Vicious Cycle #1 – Food: To prevent or get over altitude sickness, it is very important to keep eating enough food, even if you are not hungry. Unfortunately, the nausea makes it impossible for you to eat. You then don’t have enough fuel to power you through the trek, leaving you even sicker and weaker.
Vicious Cycle #2 – Water: It is crucial to stay properly hydrated and to drink three to four litres of water a day. At the height (teehee) of my altitude sickness, even taking a small swig of water would give me waves of nausea, making the whole experience of drinking deeply unpleasant.
Vicious Cycle #3 – Sleep: Proper sleep is much needed to reduce the symptoms of altitude sickness. But the sickness itself sometimes prevents you from sleeping, so you are out of luck!
When I woke up the next morning, I managed about three bites of my cinnamon pancake, but I considered that progress! We headed to Dingboche, where we would spend another two nights acclimatizing. I had almost zero energy, and putting one foot in front of the other took up all my concentration. Luckily, the guides were extremely kind and attentive, and they helped me along when I fell back a bit from the group.
I also began having problems with the exhaust pipe burn that I’d stupidly acquired in Dubai. Until then, I’d been using a good cream, but it exploded at high altitude (thankfully, I’d put it in not one but two ziploc bags!) I didn’t have the burn covered, and it seemed to be healing. But at some point, I must have brushed my leg against something and ripped the scab off. During the hike to Dingboche, I felt my leg throbbing. I checked the burn, and discovered that it was bleeding and a bit infected. The head guide put some gauze on it and taped it down, and then I forgot about it for the next while. The nausea was a much bigger concern!
We arrived in Dingboche (4,300 m) that afternoon, and trekked to our teahouse at the very top (of course!) of the village. I optimistically ordered a huge dinner that night (soup, momos and bread), and ate almost none of it. A headache also started setting in. I was just beginning to consider my options for painkillers when a doctor came by our table looking for recruits for a double-blind study on the use of ibuprofen vs. acetaminophen to treat altitude sickness. Perfect timing! I agreed to do the study, and was given a baggie filled with pills that were either ibuprofen or acetaminophen (or maybe a placebo!) They also took my pulse oximetry level (81 – not bad for the altitude). My headache went away fairly quickly, so whatever they gave me worked!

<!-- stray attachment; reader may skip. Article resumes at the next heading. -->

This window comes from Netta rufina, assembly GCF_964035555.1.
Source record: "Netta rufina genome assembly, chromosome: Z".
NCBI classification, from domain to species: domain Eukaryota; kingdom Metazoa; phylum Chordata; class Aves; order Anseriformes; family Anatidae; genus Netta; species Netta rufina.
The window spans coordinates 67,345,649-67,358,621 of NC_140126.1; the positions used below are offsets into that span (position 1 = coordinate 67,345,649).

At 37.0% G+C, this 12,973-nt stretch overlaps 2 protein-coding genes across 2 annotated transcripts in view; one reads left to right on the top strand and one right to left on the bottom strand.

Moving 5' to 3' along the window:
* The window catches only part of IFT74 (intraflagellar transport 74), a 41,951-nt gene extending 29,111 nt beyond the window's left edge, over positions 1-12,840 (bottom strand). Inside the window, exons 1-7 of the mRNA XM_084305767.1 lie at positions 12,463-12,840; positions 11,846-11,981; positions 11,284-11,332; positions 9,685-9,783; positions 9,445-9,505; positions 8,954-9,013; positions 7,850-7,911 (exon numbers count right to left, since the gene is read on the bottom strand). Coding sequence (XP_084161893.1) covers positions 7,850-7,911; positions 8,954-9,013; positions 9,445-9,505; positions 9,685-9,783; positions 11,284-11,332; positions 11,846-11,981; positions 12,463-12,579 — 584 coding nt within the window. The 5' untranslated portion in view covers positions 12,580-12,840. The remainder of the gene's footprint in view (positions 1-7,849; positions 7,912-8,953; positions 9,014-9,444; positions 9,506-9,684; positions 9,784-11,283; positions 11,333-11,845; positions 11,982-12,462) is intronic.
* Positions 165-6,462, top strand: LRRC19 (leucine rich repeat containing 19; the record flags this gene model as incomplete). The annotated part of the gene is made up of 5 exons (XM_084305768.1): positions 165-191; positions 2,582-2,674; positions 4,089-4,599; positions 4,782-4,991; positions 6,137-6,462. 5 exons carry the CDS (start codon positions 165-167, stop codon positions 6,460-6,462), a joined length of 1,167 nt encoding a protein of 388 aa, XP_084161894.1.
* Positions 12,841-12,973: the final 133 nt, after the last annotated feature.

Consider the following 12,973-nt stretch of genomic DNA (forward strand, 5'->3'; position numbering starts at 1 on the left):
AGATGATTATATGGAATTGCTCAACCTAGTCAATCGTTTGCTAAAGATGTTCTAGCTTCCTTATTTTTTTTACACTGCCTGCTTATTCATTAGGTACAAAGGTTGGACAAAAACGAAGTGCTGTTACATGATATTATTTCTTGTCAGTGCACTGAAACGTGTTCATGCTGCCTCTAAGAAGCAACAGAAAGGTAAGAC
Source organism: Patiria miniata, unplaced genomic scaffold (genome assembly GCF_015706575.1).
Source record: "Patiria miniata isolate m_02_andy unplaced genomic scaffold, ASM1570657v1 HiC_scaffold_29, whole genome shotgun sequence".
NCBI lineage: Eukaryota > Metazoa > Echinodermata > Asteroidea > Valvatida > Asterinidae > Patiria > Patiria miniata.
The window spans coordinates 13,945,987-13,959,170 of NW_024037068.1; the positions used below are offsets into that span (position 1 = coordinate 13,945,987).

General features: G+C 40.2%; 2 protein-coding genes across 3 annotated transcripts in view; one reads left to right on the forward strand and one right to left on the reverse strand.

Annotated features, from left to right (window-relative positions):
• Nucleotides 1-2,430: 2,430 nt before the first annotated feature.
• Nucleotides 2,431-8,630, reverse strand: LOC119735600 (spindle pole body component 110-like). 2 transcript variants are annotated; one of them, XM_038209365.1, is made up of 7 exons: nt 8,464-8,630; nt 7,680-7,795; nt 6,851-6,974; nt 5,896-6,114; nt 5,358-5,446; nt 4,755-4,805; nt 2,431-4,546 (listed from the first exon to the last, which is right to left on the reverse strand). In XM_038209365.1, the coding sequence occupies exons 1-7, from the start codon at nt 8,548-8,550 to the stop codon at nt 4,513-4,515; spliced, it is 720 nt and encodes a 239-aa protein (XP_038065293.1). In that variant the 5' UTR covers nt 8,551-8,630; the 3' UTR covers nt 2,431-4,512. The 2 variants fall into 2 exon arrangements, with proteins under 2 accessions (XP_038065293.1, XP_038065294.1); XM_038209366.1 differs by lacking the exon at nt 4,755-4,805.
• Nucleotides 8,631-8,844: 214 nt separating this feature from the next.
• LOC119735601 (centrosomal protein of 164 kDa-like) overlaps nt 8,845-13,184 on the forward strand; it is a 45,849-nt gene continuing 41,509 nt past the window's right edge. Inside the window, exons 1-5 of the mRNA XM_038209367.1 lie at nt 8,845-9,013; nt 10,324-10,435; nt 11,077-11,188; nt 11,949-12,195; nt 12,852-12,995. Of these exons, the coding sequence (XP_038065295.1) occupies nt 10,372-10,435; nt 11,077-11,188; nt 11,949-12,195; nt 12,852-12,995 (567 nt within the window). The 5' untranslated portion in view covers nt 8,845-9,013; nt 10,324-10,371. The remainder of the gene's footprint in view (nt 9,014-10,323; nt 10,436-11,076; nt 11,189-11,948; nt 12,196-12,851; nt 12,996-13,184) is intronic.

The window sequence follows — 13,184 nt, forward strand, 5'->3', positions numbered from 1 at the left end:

I went to bed ridiculously early that night, and, despite everything, managed to sleep well. I woke up the next morning starving, which was fantastic! I had done it! I’d acclimatized! I’m acclimatizable! I wolfed down breakfast like a champ, feeling incredibly relieved and positively giddy. We did an easy acclimatization hike that day to the Lhotse South Face Heroes memorial.
We spent the afternoon hanging out at the teahouse in Dingboche, trying not to expend energy. I cut another finger trying to open the frozen lock on the door to my room (calamity #4). In the middle of the night, I somehow got tangled in my sleeping bag and wound up dangling half off the bed (calamity #5). My shocked yell scared the bejeezus out of my poor roommate!
The trek from Dingboche to Lobuche the next day was awesome. I was no longer nauseous, and I had a wonderfully full belly, so I was able to really enjoy myself.
I attempted to keep track of the names and heights of all the mountains around us, but it was hopeless. I had many conversations like these with the very patient guides:
Me: What’s that mountain?
Guide: Ama Dablam
Me: And how high is it?
Guide: 6,812 m.
Me: Okay, got it.
Five minutes later:
Me: Wait, what’s that mountain again?
Guide: Ama Dablam
Me: Oh yeah. And how high is it?
Guide: 6,812 m.
And so on.
At the top of a particularly steep hill, we came across the memorials for all the climbers who had perished on Everest.
When we arrived in Lobuche (4,940 m), I was pleasantly surprised by the conditions. In Into Thin Air, Jon Krakauer gives a horribly grim description of his experience in a cramped and filthy lodge in Lobuche. Our teahouse was actually one of the nicest ones that we stayed at on the trek. The reasonably clean squat toilet even had turf around it so that we wouldn’t slip (very thoughtful!)